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UPDATED: Boston Fire Chief Steve Abraira resigns. Read resignation letter citing ‘baseless attacks by the Deputy Chiefs’.

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Chief Abraira threaten to sue deputy chiefs

 Below is the resignation letter from Boston Fire Department Chief Steve E. Abraira:

Dear Mayor Menino and Commissioner Fraser: 

            Please accept this letter as my formal letter of resignation.  While I have privately informed both of you of my intention to resign as Chief of the Boston Fire Department effective June 7, 2013, I want to emphasize my sincere and everlasting appreciation to each of you for the courage you showed appointing me Chief even though I came from outside the City of Boston Fire Department.  I also want to thank you for the support and encouragement you have each given me throughout my tenure as Chief.  Both of you, on countless occasions, have resisted both private and public efforts to undermine my authority and to compromise my ability to carry out the mission you each made clear to me from the outset.  That mission was to modernize the Boston Fire Department to better carry out its duty to serve and protect the lives and property of the citizens of Boston while simultaneously having due regard for the lives and safety of the members of the Department.  I believe it fair to say that your selection of me as Chief never had the support of a number of members of the Department who preferred that the Chief be selected from within the ranks of the Department itself.  I think it is also fair to say that unfortunately a vocal and aggressive minority of the members of the Department did not support our efforts.  As you know, while I remained committed to our mission, and have greatly appreciated your support, the baseless attacks by the Deputy Chiefs, especially their actions of making this a matter of public debate by leaking their letter of April 26th to the press, has made it impossible for me to continue to do my job.  The changes we have implemented, and those that are left, require the active support of the Deputy Chiefs; we cannot do it alone and, especially, I cannot do my job when their primary focus is on attacking me personally and misrepresenting my actions and our mission.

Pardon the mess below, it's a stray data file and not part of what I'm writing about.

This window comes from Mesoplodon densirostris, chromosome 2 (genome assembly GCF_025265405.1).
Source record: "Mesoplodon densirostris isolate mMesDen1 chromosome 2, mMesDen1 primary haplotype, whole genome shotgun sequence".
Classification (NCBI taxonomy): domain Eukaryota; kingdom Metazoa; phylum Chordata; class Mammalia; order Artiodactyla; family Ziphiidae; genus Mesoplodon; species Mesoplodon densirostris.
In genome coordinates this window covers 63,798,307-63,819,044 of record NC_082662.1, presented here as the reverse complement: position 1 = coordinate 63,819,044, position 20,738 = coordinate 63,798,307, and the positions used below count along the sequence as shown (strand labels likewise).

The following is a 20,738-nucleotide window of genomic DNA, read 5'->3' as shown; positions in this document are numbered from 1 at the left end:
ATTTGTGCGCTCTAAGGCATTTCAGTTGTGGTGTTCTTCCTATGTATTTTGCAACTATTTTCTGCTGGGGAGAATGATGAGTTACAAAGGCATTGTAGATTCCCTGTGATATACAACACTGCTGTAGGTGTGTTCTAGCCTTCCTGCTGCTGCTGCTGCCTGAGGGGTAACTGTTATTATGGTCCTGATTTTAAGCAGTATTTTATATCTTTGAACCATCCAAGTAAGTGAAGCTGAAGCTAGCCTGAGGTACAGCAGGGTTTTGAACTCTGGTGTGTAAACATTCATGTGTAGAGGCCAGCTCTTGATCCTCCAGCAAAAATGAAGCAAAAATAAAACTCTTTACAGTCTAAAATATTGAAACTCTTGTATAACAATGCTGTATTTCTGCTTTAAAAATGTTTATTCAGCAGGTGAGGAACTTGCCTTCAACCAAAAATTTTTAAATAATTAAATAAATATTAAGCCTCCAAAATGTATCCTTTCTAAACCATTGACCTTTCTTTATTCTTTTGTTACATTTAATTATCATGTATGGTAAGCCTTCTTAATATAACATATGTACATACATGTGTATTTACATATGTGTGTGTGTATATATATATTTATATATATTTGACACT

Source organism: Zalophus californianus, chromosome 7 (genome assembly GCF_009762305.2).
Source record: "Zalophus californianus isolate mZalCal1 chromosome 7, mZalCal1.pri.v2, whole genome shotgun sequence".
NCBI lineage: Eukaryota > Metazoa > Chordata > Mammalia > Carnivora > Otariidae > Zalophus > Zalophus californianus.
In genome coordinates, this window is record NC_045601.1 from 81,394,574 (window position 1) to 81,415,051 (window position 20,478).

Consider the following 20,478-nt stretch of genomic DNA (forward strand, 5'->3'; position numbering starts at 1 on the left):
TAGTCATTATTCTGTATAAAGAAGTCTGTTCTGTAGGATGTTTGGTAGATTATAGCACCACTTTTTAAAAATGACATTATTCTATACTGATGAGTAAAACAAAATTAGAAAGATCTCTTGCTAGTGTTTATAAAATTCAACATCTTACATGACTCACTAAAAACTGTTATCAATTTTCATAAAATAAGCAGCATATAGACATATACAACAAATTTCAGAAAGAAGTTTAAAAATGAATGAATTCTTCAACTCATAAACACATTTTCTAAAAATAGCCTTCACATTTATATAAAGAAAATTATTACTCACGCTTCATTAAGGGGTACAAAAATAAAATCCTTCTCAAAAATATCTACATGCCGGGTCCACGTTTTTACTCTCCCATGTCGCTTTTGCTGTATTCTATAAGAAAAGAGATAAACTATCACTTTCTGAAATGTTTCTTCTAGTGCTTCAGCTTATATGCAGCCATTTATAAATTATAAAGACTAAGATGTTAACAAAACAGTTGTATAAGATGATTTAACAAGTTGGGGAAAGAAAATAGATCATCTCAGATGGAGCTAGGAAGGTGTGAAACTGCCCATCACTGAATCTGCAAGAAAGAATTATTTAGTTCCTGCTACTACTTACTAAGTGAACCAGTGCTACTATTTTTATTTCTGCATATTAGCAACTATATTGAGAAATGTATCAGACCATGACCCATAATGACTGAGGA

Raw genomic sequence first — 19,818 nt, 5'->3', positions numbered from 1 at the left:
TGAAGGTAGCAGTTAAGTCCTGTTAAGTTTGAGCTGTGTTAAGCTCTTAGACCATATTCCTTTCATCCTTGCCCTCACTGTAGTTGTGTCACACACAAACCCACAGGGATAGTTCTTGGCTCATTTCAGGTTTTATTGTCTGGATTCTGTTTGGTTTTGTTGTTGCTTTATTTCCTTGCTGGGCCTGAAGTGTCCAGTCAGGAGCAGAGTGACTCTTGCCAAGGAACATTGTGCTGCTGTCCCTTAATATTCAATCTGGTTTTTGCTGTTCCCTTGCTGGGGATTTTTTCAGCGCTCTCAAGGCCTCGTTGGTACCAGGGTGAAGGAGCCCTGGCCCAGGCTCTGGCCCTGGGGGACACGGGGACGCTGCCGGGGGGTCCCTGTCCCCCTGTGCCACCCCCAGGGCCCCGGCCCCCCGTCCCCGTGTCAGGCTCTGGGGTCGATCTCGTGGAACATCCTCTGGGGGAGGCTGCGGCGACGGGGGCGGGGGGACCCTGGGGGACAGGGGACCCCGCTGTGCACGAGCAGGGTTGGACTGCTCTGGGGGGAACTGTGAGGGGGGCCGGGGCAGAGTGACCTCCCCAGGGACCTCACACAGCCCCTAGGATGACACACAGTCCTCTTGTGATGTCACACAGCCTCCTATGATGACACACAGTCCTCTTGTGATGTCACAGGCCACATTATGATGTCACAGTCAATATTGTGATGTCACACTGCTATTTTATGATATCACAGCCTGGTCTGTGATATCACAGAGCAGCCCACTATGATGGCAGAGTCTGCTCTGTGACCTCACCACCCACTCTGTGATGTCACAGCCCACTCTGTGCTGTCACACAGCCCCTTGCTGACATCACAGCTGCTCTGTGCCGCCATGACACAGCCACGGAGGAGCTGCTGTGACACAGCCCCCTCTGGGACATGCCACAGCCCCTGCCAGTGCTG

As of close of business, Friday, June 7, 2013, my personal effort to improve and modernize the Boston Fire Department will be over. 

There is nothing in this life or in any profession, particularly in the fire service, that is constant. Instead, technology and advances in science mean that traditions of the fire service at a subsequent time must always be constantly reevaluated and changed if necessary in light of the present.  I believe I did my best to promote policies within the Boston Fire Department that safeguard the lives and safety of both firefighters and the citizens of this wonderful city. I enjoyed the support of a great Mayor and Fire Commissioner and I did my very best to make and support the changes I thought were necessary. 

I wish each of you, the City and the Department nothing but future success.  Thank you.                                                                                               


Steve Abraira, M.A., CFO, MIFireE

Chief of Department

Boston Fire Department

Andrew Ryan, The Boston Globe via

Boston Fire Chief of Department Steve E. Abraira resigned Monday after less than two years on the job following a clash with his command staff over his management style and handling of the Boston Marathon bombings, officials said.